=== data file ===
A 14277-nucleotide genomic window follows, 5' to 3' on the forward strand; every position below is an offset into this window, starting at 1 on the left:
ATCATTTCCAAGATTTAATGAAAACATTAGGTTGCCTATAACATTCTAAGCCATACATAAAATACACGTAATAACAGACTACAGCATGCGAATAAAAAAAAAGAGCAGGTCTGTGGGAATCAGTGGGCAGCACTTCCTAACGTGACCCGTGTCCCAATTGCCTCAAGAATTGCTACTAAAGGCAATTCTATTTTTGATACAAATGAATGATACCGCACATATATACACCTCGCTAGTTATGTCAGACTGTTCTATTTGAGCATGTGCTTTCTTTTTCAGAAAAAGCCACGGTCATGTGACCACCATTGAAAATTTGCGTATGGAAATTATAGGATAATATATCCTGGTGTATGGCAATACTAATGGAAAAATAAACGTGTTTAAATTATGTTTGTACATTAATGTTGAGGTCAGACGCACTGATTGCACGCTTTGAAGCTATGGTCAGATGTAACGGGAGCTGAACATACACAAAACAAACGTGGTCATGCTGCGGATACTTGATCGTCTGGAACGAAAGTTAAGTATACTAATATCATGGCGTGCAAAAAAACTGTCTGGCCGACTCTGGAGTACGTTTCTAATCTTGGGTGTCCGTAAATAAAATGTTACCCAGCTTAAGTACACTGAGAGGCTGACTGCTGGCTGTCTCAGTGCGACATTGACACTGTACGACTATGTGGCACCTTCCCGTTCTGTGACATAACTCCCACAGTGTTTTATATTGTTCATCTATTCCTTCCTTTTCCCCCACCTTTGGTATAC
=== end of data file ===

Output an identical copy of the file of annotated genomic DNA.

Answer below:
A 14277-nucleotide genomic window follows, 5' to 3' on the forward strand; every position below is an offset into this window, starting at 1 on the left:
ATCATTTCCAAGATTTAATGAAAACATTAGGTTGCCTATAACATTCTAAGCCATACATAAAATACACGTAATAACAGACTACAGCATGCGAATAAAAAAAAAGAGCAGGTCTGTGGGAATCAGTGGGCAGCACTTCCTAACGTGACCCGTGTCCCAATTGCCTCAAGAATTGCTACTAAAGGCAATTCTATTTTTGATACAAATGAATGATACCGCACATATATACACCTCGCTAGTTATGTCAGACTGTTCTATTTGAGCATGTGCTTTCTTTTTCAGAAAAAGCCACGGTCATGTGACCACCATTGAAAATTTGCGTATGGAAATTATAGGATAATATATCCTGGTGTATGGCAATACTAATGGAAAAATAAACGTGTTTAAATTATGTTTGTACATTAATGTTGAGGTCAGACGCACTGATTGCACGCTTTGAAGCTATGGTCAGATGTAACGGGAGCTGAACATACACAAAACAAACGTGGTCATGCTGCGGATACTTGATCGTCTGGAACGAAAGTTAAGTATACTAATATCATGGCGTGCAAAAAAACTGTCTGGCCGACTCTGGAGTACGTTTCTAATCTTGGGTGTCCGTAAATAAAATGTTACCCAGCTTAAGTACACTGAGAGGCTGACTGCTGGCTGTCTCAGTGCGACATTGACACTGTACGACTATGTGGCACCTTCCCGTTCTGTGACATAACTCCCACAGTGTTTTATATTGTTCATCTATTCCTTCCTTTTCCCCCACCTTTGGTATAC